It was a less than auspicious market debut for the controversial trading app Robinhood.
In a rarity, the stock opened at its IPO price of $38 Thursday and then quickly headed south...dropping as much as 10 percent before cutting that decline roughly in half.
There are concerns about the company's business model and the $32 billion market value it received during one of the most highly-anticipated IPOs of the year.
Kathleen Smith of Renaissance Capital says that valuation doesn't necessarily stack up when you compare new-kid-on-the-block Robinhood to the venerable investing firm Charles Schwab.
"The company certainly does have value. The question is how it's valued relative to the existing circumstances. Schwab is trading at 5X trailing sales, and this offering is being put out at the $38 at 21X trailing sales. So, it's quite a premium to established brokers."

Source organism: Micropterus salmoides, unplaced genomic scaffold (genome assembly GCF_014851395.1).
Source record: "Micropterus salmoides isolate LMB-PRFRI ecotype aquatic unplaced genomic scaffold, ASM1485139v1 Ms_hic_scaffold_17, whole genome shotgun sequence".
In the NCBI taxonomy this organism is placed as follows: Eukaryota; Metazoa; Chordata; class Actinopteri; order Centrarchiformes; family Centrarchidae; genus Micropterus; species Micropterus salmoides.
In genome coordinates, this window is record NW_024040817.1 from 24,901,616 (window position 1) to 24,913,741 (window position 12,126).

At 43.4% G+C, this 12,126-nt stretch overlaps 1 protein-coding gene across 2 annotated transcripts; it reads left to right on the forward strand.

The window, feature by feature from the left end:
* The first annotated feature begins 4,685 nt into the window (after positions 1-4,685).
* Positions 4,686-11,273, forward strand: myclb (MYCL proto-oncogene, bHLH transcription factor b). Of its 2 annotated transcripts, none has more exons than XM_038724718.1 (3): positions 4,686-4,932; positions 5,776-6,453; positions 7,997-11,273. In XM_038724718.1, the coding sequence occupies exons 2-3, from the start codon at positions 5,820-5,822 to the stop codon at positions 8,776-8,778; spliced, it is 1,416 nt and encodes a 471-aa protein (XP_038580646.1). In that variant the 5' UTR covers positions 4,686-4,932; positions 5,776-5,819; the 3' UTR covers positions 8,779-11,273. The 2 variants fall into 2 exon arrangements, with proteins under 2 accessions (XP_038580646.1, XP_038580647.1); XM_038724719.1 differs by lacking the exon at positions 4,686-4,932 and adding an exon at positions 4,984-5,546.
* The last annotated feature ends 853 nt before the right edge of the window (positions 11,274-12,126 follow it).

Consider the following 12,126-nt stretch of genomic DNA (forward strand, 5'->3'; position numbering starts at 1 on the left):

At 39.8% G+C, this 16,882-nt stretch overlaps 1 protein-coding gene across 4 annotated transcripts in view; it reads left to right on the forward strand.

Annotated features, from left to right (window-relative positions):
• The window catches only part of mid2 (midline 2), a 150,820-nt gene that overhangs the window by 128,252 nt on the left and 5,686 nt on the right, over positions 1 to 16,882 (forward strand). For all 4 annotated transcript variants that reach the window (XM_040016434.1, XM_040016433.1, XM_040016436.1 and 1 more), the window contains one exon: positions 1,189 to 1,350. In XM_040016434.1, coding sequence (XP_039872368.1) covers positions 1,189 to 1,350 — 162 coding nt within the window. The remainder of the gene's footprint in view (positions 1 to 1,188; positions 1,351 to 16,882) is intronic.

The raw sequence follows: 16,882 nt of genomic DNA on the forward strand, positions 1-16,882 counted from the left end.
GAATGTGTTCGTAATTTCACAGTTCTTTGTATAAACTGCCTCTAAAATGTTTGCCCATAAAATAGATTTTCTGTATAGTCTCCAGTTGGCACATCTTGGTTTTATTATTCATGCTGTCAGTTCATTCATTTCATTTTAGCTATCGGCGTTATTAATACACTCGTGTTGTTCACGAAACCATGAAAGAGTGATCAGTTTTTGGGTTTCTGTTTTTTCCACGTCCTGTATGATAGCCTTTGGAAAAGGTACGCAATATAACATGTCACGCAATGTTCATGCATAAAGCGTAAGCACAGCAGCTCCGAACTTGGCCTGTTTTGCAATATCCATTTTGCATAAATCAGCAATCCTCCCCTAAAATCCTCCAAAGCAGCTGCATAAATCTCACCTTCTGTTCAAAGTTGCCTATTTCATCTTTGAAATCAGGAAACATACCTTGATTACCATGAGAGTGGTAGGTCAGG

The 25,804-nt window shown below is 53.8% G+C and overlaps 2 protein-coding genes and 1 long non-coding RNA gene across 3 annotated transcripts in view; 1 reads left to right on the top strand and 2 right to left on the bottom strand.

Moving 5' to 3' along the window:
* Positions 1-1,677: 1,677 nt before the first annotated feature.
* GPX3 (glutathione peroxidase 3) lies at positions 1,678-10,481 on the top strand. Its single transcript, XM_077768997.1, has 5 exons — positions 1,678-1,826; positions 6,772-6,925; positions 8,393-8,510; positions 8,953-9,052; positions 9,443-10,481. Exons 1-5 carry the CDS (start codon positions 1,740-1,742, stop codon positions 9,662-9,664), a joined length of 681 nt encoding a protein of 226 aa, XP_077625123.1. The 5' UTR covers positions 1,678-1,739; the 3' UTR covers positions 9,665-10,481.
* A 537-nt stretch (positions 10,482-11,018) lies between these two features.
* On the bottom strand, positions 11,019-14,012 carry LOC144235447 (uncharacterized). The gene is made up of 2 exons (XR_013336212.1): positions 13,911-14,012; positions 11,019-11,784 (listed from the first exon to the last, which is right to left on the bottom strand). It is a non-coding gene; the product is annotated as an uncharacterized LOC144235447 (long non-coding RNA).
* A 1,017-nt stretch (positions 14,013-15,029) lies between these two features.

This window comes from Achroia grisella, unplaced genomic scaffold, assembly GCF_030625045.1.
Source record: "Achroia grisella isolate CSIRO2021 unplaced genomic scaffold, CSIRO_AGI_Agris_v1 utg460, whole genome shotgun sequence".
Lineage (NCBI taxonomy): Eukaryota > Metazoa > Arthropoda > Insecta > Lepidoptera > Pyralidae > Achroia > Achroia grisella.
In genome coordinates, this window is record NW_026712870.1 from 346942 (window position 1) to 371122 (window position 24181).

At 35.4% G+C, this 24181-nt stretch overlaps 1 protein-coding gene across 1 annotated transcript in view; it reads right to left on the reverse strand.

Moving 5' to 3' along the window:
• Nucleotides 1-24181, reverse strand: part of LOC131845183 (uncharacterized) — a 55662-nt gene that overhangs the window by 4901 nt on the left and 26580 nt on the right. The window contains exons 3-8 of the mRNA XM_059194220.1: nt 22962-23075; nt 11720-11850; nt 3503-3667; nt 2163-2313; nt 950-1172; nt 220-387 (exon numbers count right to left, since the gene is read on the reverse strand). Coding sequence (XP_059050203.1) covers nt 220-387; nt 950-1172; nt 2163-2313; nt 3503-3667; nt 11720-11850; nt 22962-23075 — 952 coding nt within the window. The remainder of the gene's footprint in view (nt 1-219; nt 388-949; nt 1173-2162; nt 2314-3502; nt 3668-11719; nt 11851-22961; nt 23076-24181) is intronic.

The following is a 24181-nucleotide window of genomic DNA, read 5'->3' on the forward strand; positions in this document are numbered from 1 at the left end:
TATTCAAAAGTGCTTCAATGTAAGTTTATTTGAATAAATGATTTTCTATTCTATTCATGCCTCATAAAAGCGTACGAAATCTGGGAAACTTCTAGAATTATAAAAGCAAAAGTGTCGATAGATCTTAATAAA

Revenue at Robinhood jumped fourfold in the March quarter thanks to the trading mania in so-called meme stocks.
Speaking at the IPO ceremony at the Nasdaq, Robinhood Markets CEO Vladimir Tenev was proud of what the company has accomplished.
"We didn't build Robinhood for the rich or those with decades of experience. We built it for everyone. We're humbled to be serving over 22 million people. And yet there's so much more to do."
But its popularity also came at a cost.
It's at the center of several regulatory probes.
And it's still facing negative backlash from a decision earlier this year to restrict trading in a few popular stocks, which enraged U.S. lawmakers and app users.
One way Robinhood sought to curry favor with its core audience was to set aside 20 to 35 percent of shares available in the IPO for actual users of the trading app.
That, however, didn't help out the stock's debut, which was down more than 8 percent by the closing bell.